Rising to the post-LASPO challenge: How should mediation respond?
Journal of Social Welfare and Family Law
Taylor & Francis
Reason for embargo
Whilst mediation remains the policy-makers’ Family Dispute Resolution process of choice and the only one directly supported by legal aid, it remains a process designed for low conflict private family law disputes. Post-LASPO, the policy aimed at encouraging more couples jointly to exercise their autonomy to mediate family disputes has had unintended consequences, with those eligible for legal aid attending the mandatory Mediation Information and Assessment Meetings falling by 60% and the number attempting mediation reducing by half. At present, the alternative route being chosen is self-representation in court, with the number of private family law cases taken to court by ‘Litigants in Person’ having increased by 30%. It is also suspected that many couples are now letting things drift rather than agreeing arrangements for finances and children. Whilst Rosemary Hunter’s article in this collection has concluded that the normal market rules of supply and demand are not being applied here, this article examines whether, given the current policy reality, new models of mediation could and should be developed in order to deal more appropriately with higher conflict cases and a more diverse range of parties. Given it is clear one size does not fit all and drawing on research from ESRC-funded project Mapping Paths to Family Justice and its follow-on ESRC-funded Impact Accelerator Award Creating Paths to Family Justice, this article will examine how mediation might now respond better to the post-LASPO challenge. It will consider whether better signposted online information and assistance with separation and divorce, which includes but is not limited to online mediation are options; what hybrid models of mediation incorporating the support of lawyers and other professionals might offer and whether there is still an appetite among professionals in the new but skewed market to collaborate to address the unmet need of separating families trying to reach appropriate agreements out of court.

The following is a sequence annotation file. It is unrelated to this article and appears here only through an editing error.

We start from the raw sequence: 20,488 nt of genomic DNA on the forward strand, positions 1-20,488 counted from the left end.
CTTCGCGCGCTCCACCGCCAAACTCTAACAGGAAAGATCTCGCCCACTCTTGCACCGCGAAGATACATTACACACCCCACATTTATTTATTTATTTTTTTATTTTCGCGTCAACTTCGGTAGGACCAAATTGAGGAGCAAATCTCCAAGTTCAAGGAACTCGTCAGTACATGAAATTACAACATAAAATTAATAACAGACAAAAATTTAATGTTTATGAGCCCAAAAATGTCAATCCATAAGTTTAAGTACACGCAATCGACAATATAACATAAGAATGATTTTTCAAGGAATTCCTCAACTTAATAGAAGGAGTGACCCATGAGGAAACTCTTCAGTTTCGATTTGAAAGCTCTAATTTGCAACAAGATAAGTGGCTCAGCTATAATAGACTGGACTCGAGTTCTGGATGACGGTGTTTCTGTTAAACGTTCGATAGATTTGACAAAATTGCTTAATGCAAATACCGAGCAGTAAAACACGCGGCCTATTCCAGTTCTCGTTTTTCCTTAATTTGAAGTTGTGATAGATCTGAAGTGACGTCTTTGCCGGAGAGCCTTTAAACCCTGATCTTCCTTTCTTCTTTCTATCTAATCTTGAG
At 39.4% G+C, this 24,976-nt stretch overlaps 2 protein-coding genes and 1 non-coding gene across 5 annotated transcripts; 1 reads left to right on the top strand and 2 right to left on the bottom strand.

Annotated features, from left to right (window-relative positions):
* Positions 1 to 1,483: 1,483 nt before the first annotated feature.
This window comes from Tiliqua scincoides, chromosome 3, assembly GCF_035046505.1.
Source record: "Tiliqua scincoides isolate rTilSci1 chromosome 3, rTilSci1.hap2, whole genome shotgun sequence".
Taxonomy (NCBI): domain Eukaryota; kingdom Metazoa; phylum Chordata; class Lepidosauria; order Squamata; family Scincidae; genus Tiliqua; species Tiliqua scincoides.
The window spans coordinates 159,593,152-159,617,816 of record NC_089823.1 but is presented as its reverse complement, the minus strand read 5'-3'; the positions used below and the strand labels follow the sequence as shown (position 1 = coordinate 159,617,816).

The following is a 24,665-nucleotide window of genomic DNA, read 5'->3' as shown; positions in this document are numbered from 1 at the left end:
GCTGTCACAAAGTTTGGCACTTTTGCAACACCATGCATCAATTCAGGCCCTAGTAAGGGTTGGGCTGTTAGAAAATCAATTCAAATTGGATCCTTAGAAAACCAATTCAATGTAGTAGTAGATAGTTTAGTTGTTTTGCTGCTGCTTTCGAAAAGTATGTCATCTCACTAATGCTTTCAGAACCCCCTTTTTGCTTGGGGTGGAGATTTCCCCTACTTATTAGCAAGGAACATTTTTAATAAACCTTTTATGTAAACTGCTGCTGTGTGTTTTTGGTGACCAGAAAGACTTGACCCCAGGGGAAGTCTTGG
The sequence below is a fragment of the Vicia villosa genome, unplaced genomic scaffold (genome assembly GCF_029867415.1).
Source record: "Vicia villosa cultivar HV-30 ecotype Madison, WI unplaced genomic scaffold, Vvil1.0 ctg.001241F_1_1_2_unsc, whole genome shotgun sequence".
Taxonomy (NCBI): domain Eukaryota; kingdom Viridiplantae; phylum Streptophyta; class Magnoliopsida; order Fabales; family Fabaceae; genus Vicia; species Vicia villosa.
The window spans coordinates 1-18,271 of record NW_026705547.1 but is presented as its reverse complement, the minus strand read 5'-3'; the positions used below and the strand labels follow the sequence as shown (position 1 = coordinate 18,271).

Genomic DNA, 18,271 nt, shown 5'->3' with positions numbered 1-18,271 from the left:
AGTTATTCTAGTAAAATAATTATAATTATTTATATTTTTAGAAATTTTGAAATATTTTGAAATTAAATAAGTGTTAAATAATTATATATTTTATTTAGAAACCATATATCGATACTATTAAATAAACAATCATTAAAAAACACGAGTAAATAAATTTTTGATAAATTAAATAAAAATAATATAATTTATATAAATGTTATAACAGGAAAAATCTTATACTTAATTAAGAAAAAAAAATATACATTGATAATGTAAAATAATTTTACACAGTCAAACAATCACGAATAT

This is the author accepted manuscript. The final version is available from Taylor & Francis via the DOI in this record.
Published online: 30 Mar 2017